Last Updated on March 31, 2022 by Grow with Bovees
We all know that compost is great to use in any garden, to enrich the soil and make for healthy plant growth.
But, have you ever come across or heard of mushroom compost?
Mixing mushroom compost into your soil is great to add to your gardening routine. Not only is it great at breaking down dense and compact soil or clay, but it is also great at retaining moisture and building soil.
To follow in this article, we shall answer the question “what is mushroom compost?”, and also discuss some mushroom compost benefits, and how you might be able to use it, whether you can make it yourself and more gardening tips!
What Is Mushroom Compost?
Mushroom compost is a nutrient rich organic compost. Its texture is of a crumbly nature, and it is dark brown, letting off a lovely earthy smell.
Along with potassium, nitrogen and phosphate, this compost is also made up of iron, calcium and magnesium. These components are all very important nutrients to a wide variety of plants.
It is often used as a light fertilizer and aids in retaining moisture when mixed into the soil.
One could say that mushroom compost comes in two types. One is known as mushroom substrate. This type is mainly made to plant mushrooms in. And then you have spent mushroom compost. This is a secondary product that is produced post mushroom growth.
Mushroom substrate is most commonly made of a mixture of horse manure/chicken manure, gypsum and straw and is frequently used by mushroom growers.
The process of making mushroom substrate starts with bales of straw being saturated with water after which they get pushed through a wood chipper in order to break them down into loads of tiny pieces.
After the wood chipper is done chopping, the little pieces of saturated straw then get combined with manure and gypsum, after which this mixture is arranged in warm compost piles. To start the process of composting, water is added to the piles.
Two weeks later, the hot compost piles are lined up and left alone for a further two weeks to continue composting.
The next step is to pasteurize these piles of mushroom compost. This is done to sterilize it, removing any unwanted weed seeds and microorganisms.
The mushroom substrate is now a mushroom-growing medium ready to be planted together with spores of mushrooms.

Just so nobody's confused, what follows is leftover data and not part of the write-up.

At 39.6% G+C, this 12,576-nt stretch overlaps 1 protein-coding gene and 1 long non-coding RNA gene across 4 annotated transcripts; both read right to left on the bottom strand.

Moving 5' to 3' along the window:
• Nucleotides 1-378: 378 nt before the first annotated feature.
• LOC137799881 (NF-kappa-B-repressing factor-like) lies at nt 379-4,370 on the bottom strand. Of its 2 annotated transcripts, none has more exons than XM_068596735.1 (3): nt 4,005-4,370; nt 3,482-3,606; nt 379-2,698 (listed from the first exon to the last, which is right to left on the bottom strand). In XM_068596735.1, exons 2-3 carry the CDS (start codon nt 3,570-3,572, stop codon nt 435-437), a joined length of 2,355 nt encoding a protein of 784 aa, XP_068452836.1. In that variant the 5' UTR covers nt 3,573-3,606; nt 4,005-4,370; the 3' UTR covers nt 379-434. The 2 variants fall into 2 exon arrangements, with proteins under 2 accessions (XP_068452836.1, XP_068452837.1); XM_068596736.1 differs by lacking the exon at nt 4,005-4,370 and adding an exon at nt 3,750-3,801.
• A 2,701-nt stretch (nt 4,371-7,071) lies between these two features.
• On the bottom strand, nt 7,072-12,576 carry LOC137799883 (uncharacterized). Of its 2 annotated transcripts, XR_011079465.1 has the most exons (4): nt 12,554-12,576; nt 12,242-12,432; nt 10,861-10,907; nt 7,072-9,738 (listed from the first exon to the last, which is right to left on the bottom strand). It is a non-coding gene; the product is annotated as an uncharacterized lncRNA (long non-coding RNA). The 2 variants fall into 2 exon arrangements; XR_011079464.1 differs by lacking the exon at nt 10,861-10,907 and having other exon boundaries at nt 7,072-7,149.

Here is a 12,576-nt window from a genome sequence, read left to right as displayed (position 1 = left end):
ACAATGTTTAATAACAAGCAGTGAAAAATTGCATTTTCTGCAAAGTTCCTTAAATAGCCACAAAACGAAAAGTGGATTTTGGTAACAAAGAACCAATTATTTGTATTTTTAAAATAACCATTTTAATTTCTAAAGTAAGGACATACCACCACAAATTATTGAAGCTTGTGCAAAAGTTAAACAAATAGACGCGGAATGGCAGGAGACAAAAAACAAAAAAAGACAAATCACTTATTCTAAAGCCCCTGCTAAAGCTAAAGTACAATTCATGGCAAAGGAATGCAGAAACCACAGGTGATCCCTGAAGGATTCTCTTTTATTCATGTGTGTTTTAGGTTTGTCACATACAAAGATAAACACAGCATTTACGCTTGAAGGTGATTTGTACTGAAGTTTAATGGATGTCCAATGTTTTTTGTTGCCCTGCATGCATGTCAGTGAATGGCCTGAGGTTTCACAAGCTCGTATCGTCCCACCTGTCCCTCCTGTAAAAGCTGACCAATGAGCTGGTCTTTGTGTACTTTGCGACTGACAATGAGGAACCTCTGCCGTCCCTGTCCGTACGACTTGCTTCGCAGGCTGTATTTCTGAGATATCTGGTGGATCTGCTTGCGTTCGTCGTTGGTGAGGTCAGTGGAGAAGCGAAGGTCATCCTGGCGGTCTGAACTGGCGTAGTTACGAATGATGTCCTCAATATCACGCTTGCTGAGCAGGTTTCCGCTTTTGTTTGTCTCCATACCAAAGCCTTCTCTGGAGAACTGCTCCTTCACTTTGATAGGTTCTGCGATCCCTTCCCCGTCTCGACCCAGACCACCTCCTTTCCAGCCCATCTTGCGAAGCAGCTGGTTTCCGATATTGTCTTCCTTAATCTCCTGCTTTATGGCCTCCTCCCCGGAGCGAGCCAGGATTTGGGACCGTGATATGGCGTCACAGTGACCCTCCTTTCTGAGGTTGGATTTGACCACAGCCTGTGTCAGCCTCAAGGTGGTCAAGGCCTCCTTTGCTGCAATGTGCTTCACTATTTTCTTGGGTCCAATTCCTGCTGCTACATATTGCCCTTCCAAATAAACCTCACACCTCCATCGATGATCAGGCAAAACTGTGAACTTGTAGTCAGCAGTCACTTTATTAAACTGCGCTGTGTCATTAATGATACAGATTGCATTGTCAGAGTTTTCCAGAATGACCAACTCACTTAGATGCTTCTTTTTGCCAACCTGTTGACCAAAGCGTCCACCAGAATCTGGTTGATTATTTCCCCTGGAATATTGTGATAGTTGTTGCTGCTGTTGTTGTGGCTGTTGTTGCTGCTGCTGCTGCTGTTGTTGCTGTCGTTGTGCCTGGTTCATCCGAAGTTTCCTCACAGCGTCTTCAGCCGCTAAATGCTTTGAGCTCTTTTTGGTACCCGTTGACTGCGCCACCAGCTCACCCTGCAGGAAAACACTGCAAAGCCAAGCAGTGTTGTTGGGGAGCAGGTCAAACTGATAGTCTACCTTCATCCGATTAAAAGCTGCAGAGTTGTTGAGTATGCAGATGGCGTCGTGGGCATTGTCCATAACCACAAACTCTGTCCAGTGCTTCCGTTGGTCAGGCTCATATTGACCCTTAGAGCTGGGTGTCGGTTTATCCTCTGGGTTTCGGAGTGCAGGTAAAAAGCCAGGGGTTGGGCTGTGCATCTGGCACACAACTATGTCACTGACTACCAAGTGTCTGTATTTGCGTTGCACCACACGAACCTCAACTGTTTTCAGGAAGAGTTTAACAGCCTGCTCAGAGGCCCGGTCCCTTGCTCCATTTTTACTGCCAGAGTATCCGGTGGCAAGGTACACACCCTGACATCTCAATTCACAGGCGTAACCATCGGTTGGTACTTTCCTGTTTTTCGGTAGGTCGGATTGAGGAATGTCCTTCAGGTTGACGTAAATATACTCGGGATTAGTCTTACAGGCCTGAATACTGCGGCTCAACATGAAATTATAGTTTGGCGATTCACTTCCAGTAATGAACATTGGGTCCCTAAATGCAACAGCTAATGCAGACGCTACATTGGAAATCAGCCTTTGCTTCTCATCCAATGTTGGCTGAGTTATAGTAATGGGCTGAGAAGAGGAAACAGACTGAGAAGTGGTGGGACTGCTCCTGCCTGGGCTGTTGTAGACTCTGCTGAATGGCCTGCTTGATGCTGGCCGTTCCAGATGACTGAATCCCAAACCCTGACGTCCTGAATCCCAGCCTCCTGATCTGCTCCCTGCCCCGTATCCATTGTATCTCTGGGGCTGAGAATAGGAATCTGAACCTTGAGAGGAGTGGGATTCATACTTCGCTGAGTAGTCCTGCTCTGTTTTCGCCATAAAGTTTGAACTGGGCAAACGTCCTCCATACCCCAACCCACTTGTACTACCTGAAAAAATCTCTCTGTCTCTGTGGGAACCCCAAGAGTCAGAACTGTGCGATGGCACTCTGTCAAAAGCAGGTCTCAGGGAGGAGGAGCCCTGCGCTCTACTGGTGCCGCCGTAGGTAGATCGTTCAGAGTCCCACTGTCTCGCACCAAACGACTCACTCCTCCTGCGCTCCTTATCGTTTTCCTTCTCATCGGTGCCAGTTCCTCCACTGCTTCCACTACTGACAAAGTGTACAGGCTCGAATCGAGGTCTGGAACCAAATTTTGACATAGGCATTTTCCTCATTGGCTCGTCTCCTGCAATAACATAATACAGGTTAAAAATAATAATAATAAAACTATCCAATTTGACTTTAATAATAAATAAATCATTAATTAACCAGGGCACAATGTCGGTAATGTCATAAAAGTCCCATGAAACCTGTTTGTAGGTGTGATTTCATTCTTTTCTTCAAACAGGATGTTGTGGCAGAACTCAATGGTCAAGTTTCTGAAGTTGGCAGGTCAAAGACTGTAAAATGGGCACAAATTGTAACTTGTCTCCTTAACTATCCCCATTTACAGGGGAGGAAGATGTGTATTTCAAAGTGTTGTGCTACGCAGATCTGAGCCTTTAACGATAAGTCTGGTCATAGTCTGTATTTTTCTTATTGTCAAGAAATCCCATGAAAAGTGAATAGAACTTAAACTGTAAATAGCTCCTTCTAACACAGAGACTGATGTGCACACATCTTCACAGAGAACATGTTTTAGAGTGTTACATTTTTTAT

One can also add the mushroom substrate to the soil just as it is. It will enrich the soil, adding a great amount of vital nutrients.
Spent Mushroom Compost
A mushroom substrate is most commonly, however, used to cultivate mushrooms. And when it is used as such, the result is the compost breaking down to become a substance resembling soil. Mushrooms grow followed by a steam treatment. This is a pasteurization method to remove harmful bacteria and pests.
The compost that is left over after this process — the waste compost — gets filled into bags after which it can be purchased and sold to landscape supply firms as spent mushroom substrate.
Generally speaking, one can say that spent mushroom substrate is recycled mushroom compost from mushroom farming.
Spent mushroom fertilizer is also the type of mushroom compost that one would most commonly find in garden centers.
It does have less nutritional value to it than non-spent fertilizer. This is due to the mushrooms already having consumed a lot of the nutrients, including nitrogen.
What Is It Made Of?
Many people assume that mushroom compost is made up of mushrooms — this is thanks to the name I suppose. This is, however, not the case.
Mushroom compost, in fact, consists of organic materials that you would use or have already used in the compost that you would use to cultivate mushrooms.
The most common organic matter or compost ingredients would be hardwood dust, coconut coir, cottonseed hulls/cottonseed meal, canola meal, straw, hay, animal manure, gypsum, chalk, sphagnum moss, peat moss, soybean meal and lime.
According to a study conducted by the Pennsylvania State University, mushroom compost has a moisture content of roughly 58%, meaning that it indeed contains great amounts of water.
Benefits Of Organic Mushroom Compost
Like with all things green, this one, too, has a great number of benefits. Continue on as we discuss a few of them below.
It Holds Moisture
A briefly mentioned above, mushroom compost is great at holding onto moisture. Which also means that it aids in the transportation of water through the soil, keeping it nice and moist.
So, if you have plants in your garden that require a high amount of moisture, but you do not have the time to water all that often, adding mushroom compost to your soil is a great and helpful addition. It can in fact cut down the water needed by half.
The high moisture content of mushroom compost also helps the environment by saving water. And seeing as it is a recycled by-product of the mushroom growing industry which does not contain any other added materials, it makes a lovely eco-friendly product to use in your garden.
Improves Soil Structure
Commercial mushroom composts often have a straw base, making them great for amending dense clay-like soils over time. Add it to fairly dry garden soil and over time, it will loosen up and break down the dense soil, improving its structure and ability to drain. This in turn makes it satisfactory to grow plants.
As plant lovers, we should know that nitrogen is important for the growth of foliage and healthy plant growth. Seeing as the nutrient content of mushroom compost is not too dense and contains only a small percentage of nitrogen, it is suitable to use as a light fertilizer. It slowly enriches the soil without encouraging weed growth.
Can You Plant With Mushroom Compost And No Garden Soil?
It is not a good idea to replace planting soil with mushroom compost when planting plant seeds. This type of compost contains large amounts of salt which may be harmful to some plants.
Due to its ability to retain moisture, it may become waterlogged, which could lead to rotting and fungal infections.
Rather, mix the mushroom compost with garden soil. Mix it at a ratio of 1:3 — 1 part compost and 3 parts soil — and the salt content will be diluted.